The ATPCI trial: a new international phase 3 study assessing the clinical impact of adding a metabolic agent to post-PCI angina treatment



Interview with R. Ferrari, Italy

Roberto FERRARI, MD Department of Cardiology and LTTA Centre University Hospital of Ferrara ITALY

Can you tell us what ATPCI stands for?

ATPCI is the short name of an international, multicenter, randomized, doubleblind, placebo-controlled study in patients treated with trimetazidine for 2 to 4 years. The full title of the trial is “efficAcy and safety of Trimetazidine in Patients with angina pectoris having been treated by percutaneous Coronary Interventions.” The sponsor of the study is the Institut de Recherches Internationales Servier (I.R.I.S.) and it is registered with the World Health Organization (WHO) under the universal trial number (UTN) UIIII-1145-1743.

The acronym ATPCI is particularly appropriate for the study as it targets patients with ischemic heart disease who have received a percutaneous coronary intervention (PCI) and pharmacological treatment by trimetazidine—the active drug under testing, a piperazine derivative with anti-ischemic properties that are different from any other anti-ischemic drugs—a drug that increases the adenosine triphosphate (ATP) levels. The standard approach to treat coronary artery disease (CAD) is based on increasing oxygen supply to the myocardium and/or reducing oxygen consumption by means of hemodynamic effects, acting via the heart rate in the case of ivabradine, or via heart rate and myocardial contractility in the case of b-blockers and verapamil or diltiazem, and via the peripheral arterial coronary and/or venous resistance in the case of dihydropyridine calcium-channel blockers and nitrates. An alternative approach is to improve the efficiency and the energy of the heart for a given supply of oxygen, which is reduced during ischemia. In other words, such an approach aims to increase the level of ATP. This metabolic approach is interesting considering that trimetazidine does not have hemodynamic effects, but acts as a modulator of cardiac metabolism.

Under physiological conditions, the energy demand of the heart is met by the metabolism of two main substrates—glucose and free fatty acids (FFAs). Glucose metabolism occurs by means of glycolysis and oxidation. Whereas the oxidative pathway converts pyruvate into acetyl-coenzyme A (CoA), which is incorporated in the Krebs cycle and produces 36 molecules of ATP, the conversion of glucose to pyruvate during glycolysis produces only two molecules of ATP, but this ATP is important as oxygen is not required in the process.1 The FFAs are the main sources of ATP, corresponding to about 70% of the myocardial production, but the oxidation of FFAs requires about 10% more oxygen than that of glucose to produce an equivalent amount of energy.1 During ischemia and/or angina, all oxidative processes are depressed, leading to acetyl-coA accumulation in the mitochondria with ablock of FFA b-oxidation and of the activity of pyruvate dehydrogenase, the enzyme that allows the entry of pyruvate into the mitochondria. Pyruvate is then converted into lactic acid, which is released from the myocytes into the extracellular space, thus reducing the pH and causing pain by irritation of the myocardial nerve fibers. Thus, in ischemia, glycolysis, contrary to oxidation, continues in an anaerobic fashion, having as final product lactate instead of pyruvate, and becomes the only and most important source of anaerobic ATP.1 Trimetazidine further inhibits FFA b-oxidation and, indirectly, stimulates the activity of pyruvate dehydrogenase, thus directing pyruvate into the mitochondria, avoiding lactic acid formation, and allowing anaerobic glycolysis to continue. This has two important consequences—reduction in intra- and extracellular acidosis, thus preventing pain, and improvement in anaerobic ATP production through glycolysis, ensuring maintenance of cellular homeostasis and viability.2 As ancillary properties resulting from the maintenance of ATP, trimetazidine has also been shown to reduce oxygen free radical production and oxidative stress and to inhibit the opening of mitochondrial calcium pores with the consequent release of cytochrome C, thus reducing apoptosis and attenuating inflammation. 2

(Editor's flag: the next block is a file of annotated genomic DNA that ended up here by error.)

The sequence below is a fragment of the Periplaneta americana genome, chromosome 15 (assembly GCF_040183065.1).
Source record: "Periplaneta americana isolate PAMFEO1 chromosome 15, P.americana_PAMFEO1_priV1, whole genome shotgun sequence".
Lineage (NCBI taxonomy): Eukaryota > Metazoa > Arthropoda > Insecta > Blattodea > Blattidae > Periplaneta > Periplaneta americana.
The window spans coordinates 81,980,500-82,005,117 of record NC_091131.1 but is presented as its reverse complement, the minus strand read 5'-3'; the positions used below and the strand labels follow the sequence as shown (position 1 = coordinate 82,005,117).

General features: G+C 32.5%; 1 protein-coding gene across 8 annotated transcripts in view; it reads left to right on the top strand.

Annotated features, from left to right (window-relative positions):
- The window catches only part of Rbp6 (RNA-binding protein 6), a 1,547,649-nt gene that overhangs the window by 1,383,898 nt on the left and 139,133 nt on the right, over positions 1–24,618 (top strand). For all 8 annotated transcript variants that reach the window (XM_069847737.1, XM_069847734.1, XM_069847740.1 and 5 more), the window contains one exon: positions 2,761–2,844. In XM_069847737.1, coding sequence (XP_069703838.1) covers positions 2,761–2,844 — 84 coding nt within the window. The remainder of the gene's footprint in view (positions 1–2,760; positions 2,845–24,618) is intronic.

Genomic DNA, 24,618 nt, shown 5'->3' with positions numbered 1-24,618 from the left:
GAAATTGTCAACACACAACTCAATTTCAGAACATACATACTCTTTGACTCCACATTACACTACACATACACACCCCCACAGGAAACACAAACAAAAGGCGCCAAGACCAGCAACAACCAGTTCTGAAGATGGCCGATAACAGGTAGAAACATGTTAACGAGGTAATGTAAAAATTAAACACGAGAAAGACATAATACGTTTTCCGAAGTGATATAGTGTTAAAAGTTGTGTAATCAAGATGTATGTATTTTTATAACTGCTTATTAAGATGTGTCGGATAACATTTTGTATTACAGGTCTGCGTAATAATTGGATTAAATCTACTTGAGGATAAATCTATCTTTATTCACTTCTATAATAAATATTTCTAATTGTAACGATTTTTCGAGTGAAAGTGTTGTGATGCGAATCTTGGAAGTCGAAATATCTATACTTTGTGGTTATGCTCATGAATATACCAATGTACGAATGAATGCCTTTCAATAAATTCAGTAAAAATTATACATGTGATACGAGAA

The acronym ATPCI is well-suited to this study, which aims to test whether treatment with trimetazidine to maintain ATP levels after PCI is useful to reduce symptoms and improve outcomes in patients with ischemic heart diseases.

What is the rationale of the study and what is the main objective of ATPCI?

ATPCI aims to assess the long-term efficacy and safety of trimetazidine versus placebo, when given in addition to other evidence-based cardiovascular therapies in patients having had a recent PCI. The rationale for ATPCI is based on three considerations.

The first is that, despite the wide use of PCI for patients with chronic or acute angina, it is not clear whether this intervention results in an improvement in outcomes when compared with medical therapy. In addition, several studies have shown that, after PCI, not all patients are angina free or stop the antianginal treatment.3

The second consideration relies on the unique anti-ischemic and antianginal effects of trimetazidine, which could be ideal after PCI. The antianginal effect of trimetazidine in stable angina pectoris is well-known and documented by 25 studies, including more than 4000 patients, in which trimetazidine was compared with placebo or active comparator. Efficacy has always been assessed on ergometric criteria and symptoms.